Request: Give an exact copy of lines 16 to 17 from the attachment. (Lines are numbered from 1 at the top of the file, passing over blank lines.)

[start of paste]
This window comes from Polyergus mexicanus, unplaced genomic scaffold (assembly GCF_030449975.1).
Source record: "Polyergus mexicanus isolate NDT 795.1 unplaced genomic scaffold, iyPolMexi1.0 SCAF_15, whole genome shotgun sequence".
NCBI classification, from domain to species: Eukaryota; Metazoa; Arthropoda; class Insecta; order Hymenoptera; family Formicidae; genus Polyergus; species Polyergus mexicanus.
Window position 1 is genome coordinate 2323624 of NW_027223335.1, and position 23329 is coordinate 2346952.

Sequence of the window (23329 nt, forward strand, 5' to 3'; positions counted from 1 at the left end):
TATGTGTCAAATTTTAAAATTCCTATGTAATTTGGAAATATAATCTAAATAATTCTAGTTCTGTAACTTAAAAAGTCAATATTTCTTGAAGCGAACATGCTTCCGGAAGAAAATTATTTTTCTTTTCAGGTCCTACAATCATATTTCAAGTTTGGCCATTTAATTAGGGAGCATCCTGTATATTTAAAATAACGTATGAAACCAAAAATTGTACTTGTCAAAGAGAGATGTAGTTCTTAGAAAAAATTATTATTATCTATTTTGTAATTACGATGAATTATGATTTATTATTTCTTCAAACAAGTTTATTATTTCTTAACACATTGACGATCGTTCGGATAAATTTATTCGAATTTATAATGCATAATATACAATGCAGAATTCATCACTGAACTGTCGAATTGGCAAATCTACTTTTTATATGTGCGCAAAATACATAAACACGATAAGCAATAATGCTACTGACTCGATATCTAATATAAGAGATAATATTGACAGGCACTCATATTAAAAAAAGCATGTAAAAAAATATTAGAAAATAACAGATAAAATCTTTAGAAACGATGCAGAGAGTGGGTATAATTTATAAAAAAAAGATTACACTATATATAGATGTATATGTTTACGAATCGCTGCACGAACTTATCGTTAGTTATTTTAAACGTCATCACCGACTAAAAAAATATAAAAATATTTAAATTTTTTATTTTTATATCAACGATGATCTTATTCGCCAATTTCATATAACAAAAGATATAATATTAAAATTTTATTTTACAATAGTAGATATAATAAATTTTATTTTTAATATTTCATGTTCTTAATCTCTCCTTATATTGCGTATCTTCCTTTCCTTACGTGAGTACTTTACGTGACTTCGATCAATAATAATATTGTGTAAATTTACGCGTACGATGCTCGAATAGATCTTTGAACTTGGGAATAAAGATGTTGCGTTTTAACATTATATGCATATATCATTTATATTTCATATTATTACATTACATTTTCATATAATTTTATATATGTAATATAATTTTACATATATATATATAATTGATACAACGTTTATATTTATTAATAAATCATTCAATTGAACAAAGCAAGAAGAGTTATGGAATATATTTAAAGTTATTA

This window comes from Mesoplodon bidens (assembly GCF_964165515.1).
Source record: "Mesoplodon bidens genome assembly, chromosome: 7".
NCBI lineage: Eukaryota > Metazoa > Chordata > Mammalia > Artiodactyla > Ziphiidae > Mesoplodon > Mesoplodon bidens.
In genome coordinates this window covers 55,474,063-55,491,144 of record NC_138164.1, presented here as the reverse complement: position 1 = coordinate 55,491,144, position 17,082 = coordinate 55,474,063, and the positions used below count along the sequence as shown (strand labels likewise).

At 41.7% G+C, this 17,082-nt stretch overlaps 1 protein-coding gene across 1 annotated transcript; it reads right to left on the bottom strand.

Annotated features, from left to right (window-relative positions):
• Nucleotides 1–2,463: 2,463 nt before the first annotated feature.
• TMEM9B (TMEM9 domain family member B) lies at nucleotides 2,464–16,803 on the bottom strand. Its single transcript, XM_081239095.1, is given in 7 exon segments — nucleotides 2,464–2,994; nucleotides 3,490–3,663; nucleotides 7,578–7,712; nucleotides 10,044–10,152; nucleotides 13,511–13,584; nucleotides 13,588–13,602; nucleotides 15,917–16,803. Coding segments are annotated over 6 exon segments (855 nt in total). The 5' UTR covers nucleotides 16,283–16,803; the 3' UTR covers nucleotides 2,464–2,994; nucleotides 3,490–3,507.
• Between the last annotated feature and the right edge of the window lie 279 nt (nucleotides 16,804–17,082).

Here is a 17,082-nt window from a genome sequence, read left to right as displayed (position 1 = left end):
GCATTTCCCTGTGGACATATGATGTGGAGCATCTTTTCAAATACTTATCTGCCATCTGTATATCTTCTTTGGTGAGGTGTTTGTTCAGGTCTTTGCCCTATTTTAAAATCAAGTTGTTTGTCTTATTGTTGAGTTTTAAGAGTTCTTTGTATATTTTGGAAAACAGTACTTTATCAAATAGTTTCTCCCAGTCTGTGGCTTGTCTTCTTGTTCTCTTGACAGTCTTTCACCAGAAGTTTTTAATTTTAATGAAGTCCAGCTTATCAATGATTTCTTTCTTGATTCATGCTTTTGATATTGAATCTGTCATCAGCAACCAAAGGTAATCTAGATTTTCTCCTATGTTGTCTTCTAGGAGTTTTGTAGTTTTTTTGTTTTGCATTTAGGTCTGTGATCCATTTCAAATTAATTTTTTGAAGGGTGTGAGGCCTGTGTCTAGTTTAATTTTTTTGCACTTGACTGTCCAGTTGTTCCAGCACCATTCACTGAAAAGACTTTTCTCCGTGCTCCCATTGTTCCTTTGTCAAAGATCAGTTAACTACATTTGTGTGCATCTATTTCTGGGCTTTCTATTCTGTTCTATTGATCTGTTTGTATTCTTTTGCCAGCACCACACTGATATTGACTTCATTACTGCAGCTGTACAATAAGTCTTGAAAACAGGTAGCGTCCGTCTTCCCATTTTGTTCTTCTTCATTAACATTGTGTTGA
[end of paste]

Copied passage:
Here is a 17,082-nt window from a genome sequence, read left to right as displayed (position 1 = left end):
GCATTTCCCTGTGGACATATGATGTGGAGCATCTTTTCAAATACTTATCTGCCATCTGTATATCTTCTTTGGTGAGGTGTTTGTTCAGGTCTTTGCCCTATTTTAAAATCAAGTTGTTTGTCTTATTGTTGAGTTTTAAGAGTTCTTTGTATATTTTGGAAAACAGTACTTTATCAAATAGTTTCTCCCAGTCTGTGGCTTGTCTTCTTGTTCTCTTGACAGTCTTTCACCAGAAGTTTTTAATTTTAATGAAGTCCAGCTTATCAATGATTTCTTTCTTGATTCATGCTTTTGATATTGAATCTGTCATCAGCAACCAAAGGTAATCTAGATTTTCTCCTATGTTGTCTTCTAGGAGTTTTGTAGTTTTTTTGTTTTGCATTTAGGTCTGTGATCCATTTCAAATTAATTTTTTGAAGGGTGTGAGGCCTGTGTCTAGTTTAATTTTTTTGCACTTGACTGTCCAGTTGTTCCAGCACCATTCACTGAAAAGACTTTTCTCCGTGCTCCCATTGTTCCTTTGTCAAAGATCAGTTAACTACATTTGTGTGCATCTATTTCTGGGCTTTCTATTCTGTTCTATTGATCTGTTTGTATTCTTTTGCCAGCACCACACTGATATTGACTTCATTACTGCAGCTGTACAATAAGTCTTGAAAACAGGTAGCGTCCGTCTTCCCATTTTGTTCTTCTTCATTAACATTGTGTTGA